That was the issue in my recent Superior Court of Justice case of R. v. R.A.  In this decision, the police were on general patrol when they stopped my client’s vehicle for having a tinted license plate cover. A search of the vehicle lead to the discovery of a firearm under the seat where R.A. was sitting. Cross-examination of the officers exposed repeated material inconsistencies between their evidence and their live body worn cameras. In the end, the trial judge accepted our argument, finding that the police officers were neither credible or reliable, and that the stop of the vehicle was in fact a ruse to conduct a criminal investigation. The court found multiple breaches of R.A.’s constitutional rights (right to counsel under s.10(b); detention under s. 9, and search under s. 8), resulting in the firearm being excluded from evidence and the ultimate dismissal of all charges.

As this case exemplifies, while the police power to investigate highway traffic act matters is broad, it is not endless. The police cannot use traffic stops to engage in “fishing expeditions” to determine whether drivers or passengers are engaged in general criminal conduct. If the police do so, they have crossed the line, resulting in a breach of your Charter rights.

police pulling over

What To Do When Pulled Over By Police

When the police signal you to pull over, slow down and look for the closest safe place. If safe spots are limited, slow down further and turn on your emergency flashers to show the officer you are doing your best to comply. 

After  stopping, turn off your engine, as the officer would likely ask you to turn it off anyway.

If the stop happens at night, turn on the interior overhead light to give visibility inside the vehicle.

All passengers should remain in the vehicle unless there is a legitimate reason to exit. 

Roll down the window and await the officer to attend. As the driver of the vehicle, you are required to identify yourself and provide the necessary driver documents (driver’s license, ownership and insurance).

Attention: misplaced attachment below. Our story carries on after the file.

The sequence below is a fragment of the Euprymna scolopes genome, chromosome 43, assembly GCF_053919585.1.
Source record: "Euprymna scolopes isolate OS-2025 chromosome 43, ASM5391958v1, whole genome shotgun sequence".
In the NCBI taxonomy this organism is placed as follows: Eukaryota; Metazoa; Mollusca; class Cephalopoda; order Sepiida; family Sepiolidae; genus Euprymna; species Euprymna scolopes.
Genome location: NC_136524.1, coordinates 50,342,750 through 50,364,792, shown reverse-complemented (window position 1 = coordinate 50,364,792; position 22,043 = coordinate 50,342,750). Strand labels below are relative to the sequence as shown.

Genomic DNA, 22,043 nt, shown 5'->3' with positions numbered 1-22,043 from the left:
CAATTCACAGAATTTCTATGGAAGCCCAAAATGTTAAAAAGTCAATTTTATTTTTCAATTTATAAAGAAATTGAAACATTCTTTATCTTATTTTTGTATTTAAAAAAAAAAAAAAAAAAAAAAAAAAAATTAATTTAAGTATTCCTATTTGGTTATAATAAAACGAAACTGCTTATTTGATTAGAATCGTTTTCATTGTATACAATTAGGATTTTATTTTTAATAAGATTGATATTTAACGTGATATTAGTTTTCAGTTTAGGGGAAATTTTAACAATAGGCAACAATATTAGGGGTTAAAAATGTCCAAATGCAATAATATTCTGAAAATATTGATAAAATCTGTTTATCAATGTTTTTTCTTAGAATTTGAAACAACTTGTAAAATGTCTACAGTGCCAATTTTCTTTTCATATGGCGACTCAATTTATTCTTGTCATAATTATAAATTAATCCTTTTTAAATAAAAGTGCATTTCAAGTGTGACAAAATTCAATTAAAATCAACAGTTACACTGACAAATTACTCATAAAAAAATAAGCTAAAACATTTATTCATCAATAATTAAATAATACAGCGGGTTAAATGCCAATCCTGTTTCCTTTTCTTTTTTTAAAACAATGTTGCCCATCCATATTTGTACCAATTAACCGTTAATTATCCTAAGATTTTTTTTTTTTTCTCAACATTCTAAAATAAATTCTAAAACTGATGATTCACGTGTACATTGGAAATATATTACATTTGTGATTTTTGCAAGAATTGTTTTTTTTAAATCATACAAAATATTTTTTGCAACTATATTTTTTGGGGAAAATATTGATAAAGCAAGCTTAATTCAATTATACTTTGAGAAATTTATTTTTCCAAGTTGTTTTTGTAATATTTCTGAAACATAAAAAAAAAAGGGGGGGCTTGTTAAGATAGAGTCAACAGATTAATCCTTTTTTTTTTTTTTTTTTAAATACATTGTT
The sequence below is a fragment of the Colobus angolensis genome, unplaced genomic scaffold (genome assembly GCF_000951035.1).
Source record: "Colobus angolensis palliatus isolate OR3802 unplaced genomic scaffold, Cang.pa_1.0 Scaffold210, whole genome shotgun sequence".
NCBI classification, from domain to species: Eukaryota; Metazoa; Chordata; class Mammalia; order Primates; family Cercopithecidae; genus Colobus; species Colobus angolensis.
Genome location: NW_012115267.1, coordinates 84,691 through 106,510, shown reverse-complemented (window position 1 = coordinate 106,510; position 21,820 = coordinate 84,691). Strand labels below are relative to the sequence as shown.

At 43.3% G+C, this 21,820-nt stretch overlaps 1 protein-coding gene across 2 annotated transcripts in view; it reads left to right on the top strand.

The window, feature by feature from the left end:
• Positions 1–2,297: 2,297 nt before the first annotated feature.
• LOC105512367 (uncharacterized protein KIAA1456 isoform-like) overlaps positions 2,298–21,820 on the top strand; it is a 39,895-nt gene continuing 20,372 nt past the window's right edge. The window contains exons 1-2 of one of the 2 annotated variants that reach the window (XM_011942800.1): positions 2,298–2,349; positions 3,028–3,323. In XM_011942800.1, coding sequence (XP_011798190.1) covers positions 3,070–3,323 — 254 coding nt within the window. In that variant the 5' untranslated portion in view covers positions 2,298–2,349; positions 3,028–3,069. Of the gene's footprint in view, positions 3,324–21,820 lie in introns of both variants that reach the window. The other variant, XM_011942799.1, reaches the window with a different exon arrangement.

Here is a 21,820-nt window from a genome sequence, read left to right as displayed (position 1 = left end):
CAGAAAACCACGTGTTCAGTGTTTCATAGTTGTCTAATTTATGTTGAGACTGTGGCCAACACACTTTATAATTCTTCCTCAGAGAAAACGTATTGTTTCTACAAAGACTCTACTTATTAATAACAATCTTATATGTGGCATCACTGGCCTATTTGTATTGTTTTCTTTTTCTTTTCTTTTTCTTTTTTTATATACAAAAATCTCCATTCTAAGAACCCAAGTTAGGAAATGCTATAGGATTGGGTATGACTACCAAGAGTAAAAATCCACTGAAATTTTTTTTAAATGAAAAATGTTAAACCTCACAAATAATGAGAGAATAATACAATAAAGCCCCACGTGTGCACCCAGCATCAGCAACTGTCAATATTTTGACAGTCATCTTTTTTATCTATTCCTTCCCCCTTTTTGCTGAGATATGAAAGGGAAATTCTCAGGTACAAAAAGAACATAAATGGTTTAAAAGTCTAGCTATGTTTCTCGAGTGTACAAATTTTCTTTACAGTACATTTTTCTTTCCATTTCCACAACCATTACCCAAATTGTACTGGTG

Even if you disagree with the reasons for the stop, engage with the officer in a respectful manner. Nothing is to be gained from being rude or offensive. Put another way, yelling and screaming will not get you away from a traffic ticket, but being polite just might!

Remember Your Rights

Remember that based on the Canadian Charter of Rights and Freedoms; you have distinct rights that police are obliged to abide by if they pull you over. These rights include:

Right to Know the Reason for the Stop — generally, police are trained to advise drivers of the reason behind a stop, but if they don’t, they must provide you with the reason for the stop if asked.

Right to Privacy — police must have a warrant, consent, or a reasonable belief that you or the vehicle possesses evidence of a crime to lawfully search you or your vehicle. If a judge deems the search to be unreasonable, a judge could declare the search unlawful and disallow any evidence obtained in this search. 

Right to Be Informed of the Charges — if you are being detained, the police must tell you what charges you are facing and inform you of your right to consult a lawyer.

Right to Record Your Interaction with Police — you have the right to record your interaction with the police; however, you must ensure you are not interfering with the police officer’s performance of their duty. 

Speak With a Lawyer Today

If police have stopped you and have been charged with an offence, contact the experienced criminal lawyers of Fedorowicz Law today for legal advice. Richard Fedorowicz has over 20 years of experience in criminal defence and a proven track record of success. He will fully assess any elements of a criminal case that could help the most effective defence for each of his Greater Toronto Area clients.

Call Fedorowicz Law today at 249-266-4222 or fill out our convenient online form to learn how we can help you with your criminal defence in Toronto!